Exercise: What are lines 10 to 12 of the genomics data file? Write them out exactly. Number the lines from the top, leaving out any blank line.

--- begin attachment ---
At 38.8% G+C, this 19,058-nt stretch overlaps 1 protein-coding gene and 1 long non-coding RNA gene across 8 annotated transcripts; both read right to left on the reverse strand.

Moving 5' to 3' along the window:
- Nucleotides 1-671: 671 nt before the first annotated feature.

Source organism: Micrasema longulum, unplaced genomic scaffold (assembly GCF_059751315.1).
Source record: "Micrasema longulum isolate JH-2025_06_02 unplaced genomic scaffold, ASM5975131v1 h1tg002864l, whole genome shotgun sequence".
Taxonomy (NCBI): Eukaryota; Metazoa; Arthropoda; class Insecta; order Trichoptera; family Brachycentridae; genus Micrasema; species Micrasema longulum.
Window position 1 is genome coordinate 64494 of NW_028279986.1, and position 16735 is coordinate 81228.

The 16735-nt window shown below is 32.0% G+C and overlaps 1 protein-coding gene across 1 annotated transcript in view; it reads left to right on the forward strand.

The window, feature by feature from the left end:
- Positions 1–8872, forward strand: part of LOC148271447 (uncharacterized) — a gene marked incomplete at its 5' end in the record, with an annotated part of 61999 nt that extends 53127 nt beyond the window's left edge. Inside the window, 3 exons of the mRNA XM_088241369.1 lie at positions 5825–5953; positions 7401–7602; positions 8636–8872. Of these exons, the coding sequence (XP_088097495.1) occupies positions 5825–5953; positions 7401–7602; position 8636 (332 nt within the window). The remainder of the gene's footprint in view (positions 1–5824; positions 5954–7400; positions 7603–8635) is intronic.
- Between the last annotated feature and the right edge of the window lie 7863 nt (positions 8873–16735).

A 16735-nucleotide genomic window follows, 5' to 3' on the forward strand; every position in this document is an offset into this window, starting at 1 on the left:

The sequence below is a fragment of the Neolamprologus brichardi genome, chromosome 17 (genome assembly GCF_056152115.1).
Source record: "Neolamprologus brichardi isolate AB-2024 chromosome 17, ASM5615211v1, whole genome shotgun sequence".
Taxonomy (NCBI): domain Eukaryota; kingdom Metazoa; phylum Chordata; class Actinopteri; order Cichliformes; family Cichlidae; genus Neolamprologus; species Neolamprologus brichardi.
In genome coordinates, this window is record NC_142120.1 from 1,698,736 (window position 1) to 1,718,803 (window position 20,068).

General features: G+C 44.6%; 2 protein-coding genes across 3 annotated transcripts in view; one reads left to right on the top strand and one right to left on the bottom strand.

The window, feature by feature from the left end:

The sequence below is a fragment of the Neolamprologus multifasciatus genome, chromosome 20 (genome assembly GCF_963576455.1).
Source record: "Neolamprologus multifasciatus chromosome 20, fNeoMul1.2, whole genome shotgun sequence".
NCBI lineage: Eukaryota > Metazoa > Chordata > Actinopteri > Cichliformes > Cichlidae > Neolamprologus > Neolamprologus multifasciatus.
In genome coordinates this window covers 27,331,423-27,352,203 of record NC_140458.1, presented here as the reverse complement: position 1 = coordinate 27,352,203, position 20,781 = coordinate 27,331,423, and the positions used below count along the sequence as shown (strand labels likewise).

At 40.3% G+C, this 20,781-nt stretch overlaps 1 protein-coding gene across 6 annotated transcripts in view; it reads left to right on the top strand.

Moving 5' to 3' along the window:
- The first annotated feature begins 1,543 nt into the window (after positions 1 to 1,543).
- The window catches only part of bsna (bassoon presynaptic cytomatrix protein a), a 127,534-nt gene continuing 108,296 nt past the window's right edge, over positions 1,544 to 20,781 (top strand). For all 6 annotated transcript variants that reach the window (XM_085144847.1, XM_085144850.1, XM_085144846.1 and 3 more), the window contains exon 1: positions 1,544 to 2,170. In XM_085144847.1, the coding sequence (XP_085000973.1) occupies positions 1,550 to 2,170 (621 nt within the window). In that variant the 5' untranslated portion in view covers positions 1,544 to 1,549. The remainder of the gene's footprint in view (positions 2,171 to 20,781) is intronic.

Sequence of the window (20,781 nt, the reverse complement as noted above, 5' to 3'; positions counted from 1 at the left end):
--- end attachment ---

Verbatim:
- Positions 1–8872, forward strand: part of LOC148271447 (uncharacterized) — a gene marked incomplete at its 5' end in the record, with an annotated part of 61999 nt that extends 53127 nt beyond the window's left edge. Inside the window, 3 exons of the mRNA XM_088241369.1 lie at positions 5825–5953; positions 7401–7602; positions 8636–8872. Of these exons, the coding sequence (XP_088097495.1) occupies positions 5825–5953; positions 7401–7602; position 8636 (332 nt within the window). The remainder of the gene's footprint in view (positions 1–5824; positions 5954–7400; positions 7603–8635) is intronic.
- Between the last annotated feature and the right edge of the window lie 7863 nt (positions 8873–16735).

A 16735-nucleotide genomic window follows, 5' to 3' on the forward strand; every position in this document is an offset into this window, starting at 1 on the left: